Some have described the relay assembly experiment performed at the Hawthorne plant as the first great scientific experiment in industry. The Hawthorne studies verified the value of applying the scientific process and experimentation in the development of management theory. Management;theory As a consequence, the development of management theory since that time has required a basis in valid scientific experimental projects. Dogmatic prescriptions such as Lillian Gilbreth’s The Psychology of Management (1914) no longer suffice. The Hawthorne studies were not minor investigations of esoteric topics: Their impact on all managerial disciplines is widely recognized to be immense. Industrial sociology
Worker productivity, Hawthorne effect
Hawthorne studies

Further Reading

  • Faunce, William A., ed. Readings in Industrial Sociology. New York: Appleton-Century-Crofts, 1967. Collection contains the landmark works in the field of industrial sociology, including early and modern writings.
  • George, Claude S., Jr. The History of Management Thought. Englewood Cliffs, N.J.: Prentice-Hall, 1968. Comprehensive treatment of the history of management thought from prehistoric times through the 1960’s. Provides an outstanding description of the ancient history of managerial thought and developments in the twentieth century. Includes a time line of critical events.
  • Korman, Abraham K. Industrial and Organizational Psychology. Englewood Cliffs, N.J.: Prentice-Hall, 1971. A thorough review, geared toward college students of the subject, of the psychological theory and research relating to industrial and organizational psychology. Introductory chapter presents a succinct yet complete description of the development of industrial and organizational psychology.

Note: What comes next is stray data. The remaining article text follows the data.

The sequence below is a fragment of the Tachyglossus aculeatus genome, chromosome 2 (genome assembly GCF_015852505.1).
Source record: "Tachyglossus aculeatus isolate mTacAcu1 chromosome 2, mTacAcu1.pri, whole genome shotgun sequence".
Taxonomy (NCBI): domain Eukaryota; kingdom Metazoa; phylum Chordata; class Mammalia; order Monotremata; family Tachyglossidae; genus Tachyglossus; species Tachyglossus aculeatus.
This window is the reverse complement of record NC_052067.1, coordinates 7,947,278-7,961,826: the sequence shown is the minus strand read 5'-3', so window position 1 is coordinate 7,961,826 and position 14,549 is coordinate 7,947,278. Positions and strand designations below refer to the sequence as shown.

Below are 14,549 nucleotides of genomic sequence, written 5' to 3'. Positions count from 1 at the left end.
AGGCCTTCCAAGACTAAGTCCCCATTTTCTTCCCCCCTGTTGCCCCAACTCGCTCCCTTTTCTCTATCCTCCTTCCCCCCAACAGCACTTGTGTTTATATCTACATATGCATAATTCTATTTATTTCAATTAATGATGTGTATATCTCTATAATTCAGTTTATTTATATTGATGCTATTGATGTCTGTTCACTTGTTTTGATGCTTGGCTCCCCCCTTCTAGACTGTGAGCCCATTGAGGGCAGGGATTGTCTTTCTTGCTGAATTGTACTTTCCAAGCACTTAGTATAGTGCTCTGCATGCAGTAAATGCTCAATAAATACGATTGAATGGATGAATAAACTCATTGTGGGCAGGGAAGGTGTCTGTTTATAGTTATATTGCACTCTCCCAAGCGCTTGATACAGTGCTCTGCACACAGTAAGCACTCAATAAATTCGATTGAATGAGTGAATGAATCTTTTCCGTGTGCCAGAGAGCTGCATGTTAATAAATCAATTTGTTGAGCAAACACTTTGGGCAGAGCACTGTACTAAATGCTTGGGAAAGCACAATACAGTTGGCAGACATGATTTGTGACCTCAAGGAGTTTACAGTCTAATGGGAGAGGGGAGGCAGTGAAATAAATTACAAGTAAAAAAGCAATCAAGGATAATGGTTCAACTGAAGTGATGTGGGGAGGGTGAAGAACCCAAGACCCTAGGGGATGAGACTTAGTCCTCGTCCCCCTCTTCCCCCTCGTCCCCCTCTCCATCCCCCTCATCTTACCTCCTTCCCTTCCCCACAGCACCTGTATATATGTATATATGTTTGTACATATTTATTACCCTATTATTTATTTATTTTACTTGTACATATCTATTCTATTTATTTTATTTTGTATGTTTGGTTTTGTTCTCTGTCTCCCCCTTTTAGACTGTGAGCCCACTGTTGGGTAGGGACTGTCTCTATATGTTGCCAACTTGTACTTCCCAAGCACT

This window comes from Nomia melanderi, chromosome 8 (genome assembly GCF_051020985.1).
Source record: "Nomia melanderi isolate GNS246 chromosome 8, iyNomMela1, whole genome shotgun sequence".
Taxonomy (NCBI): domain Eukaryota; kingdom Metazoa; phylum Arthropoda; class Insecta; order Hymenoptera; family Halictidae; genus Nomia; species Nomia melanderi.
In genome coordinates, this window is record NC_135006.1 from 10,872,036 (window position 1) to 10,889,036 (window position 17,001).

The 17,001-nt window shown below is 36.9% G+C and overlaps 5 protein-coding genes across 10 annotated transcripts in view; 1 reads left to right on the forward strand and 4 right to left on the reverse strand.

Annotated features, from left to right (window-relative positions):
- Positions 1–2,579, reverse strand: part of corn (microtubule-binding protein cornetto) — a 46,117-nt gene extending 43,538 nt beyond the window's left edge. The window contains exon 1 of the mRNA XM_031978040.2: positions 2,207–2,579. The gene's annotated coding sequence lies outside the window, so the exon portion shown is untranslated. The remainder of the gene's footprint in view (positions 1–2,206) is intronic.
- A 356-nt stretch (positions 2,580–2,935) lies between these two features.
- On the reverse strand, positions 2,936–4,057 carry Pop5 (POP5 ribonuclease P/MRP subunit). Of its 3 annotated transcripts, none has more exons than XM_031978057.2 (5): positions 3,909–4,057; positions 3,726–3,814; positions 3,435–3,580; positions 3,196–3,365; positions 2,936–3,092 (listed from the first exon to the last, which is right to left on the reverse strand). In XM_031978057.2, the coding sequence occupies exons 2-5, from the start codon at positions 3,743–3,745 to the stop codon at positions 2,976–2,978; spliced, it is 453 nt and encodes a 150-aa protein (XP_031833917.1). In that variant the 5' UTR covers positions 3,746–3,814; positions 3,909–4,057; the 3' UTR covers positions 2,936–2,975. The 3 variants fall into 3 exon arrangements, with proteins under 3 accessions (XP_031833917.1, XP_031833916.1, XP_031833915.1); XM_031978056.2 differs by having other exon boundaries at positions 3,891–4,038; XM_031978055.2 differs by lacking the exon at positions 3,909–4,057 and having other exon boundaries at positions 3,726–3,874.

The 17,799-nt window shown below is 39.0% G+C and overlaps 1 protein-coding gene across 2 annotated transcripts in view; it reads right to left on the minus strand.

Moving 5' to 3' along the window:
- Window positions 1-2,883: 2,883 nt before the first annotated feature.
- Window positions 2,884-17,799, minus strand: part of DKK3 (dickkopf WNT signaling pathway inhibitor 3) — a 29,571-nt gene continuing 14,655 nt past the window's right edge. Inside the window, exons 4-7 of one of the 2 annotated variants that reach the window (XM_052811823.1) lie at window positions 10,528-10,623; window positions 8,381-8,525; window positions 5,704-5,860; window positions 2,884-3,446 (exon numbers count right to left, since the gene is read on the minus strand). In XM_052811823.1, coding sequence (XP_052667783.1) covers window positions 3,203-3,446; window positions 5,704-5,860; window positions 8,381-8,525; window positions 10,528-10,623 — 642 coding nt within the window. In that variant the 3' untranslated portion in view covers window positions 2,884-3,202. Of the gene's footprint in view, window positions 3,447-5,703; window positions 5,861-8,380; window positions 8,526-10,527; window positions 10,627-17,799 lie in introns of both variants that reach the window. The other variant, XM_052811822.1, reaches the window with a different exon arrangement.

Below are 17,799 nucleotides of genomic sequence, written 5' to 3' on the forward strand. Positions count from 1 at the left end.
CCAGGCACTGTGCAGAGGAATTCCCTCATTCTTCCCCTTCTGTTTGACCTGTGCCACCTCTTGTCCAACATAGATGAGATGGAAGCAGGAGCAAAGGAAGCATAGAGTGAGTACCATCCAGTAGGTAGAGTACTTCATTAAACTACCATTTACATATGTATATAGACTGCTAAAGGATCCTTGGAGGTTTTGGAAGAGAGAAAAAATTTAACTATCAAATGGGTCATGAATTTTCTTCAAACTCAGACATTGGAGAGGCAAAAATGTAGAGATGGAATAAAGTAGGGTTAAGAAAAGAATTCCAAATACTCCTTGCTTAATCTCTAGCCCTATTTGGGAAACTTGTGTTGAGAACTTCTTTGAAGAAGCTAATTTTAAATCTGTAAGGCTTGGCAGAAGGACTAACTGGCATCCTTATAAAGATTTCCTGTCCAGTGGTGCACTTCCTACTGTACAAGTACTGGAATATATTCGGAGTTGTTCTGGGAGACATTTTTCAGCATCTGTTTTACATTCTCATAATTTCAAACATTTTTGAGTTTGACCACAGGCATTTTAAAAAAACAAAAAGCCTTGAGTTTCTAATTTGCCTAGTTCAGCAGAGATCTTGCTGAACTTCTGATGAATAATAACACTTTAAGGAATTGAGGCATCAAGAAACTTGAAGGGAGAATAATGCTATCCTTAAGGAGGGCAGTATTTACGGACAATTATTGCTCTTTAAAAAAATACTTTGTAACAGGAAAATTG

• Miller, Delbert C., and William H. Form. Industrial Sociology. 3d ed. New York: Harper & Row, 1980. An outstanding and thorough treatment of industrial sociology and its development. Includes many figures and foldouts.
  • Miner, John B. Organizational Behavior: Foundations, Theories, and Analyses. New York: Oxford University Press, 2002. Comprehensive discussion of organizational behavior includes background on early research in the field. Chapter 2 addresses Mayo’s work and the Hawthorne studies. Includes bibliographic references and index.
  • Rose, Michael. Industrial Behaviour: Theoretical Development Since Taylor. London: Allen Lane, 1975. Divided chronologically into five parts: “Taylorism,” “Human Factor Industrial Psychology,” “Human Relations,” “Some Methodological and Theoretical Consequences of the Tavistock Institute of Human Relations,” and “Action Approaches.” Focuses on the development of theories regarding management of the human element of organizations.
  • Trahair, Richard C. S. The Humanist Temper. 1984. Reprint. New Brunswick, N.J.: Transaction, 2005. Exhaustive personal biography of George Elton Mayo. Reprint edition features a foreword by leadership expert Abraham Zaleznik.
  • Wren, Daniel A. The Evolution of Management Thought. 5th ed. New York: John Wiley & Sons, 2004. Provides definitive treatment of the development of early management thought, the scientific management era, the “social man” era, and the modern era. Includes an extensive bibliography.

Gilbreth Publishes The Psychology of Management

Fayol Publishes General and Industrial Management

American Management Association Is Established

McKinsey Founds a Management Consulting Firm

Bell Labs Is Formed

Barnard Publishes The Functions of the Executive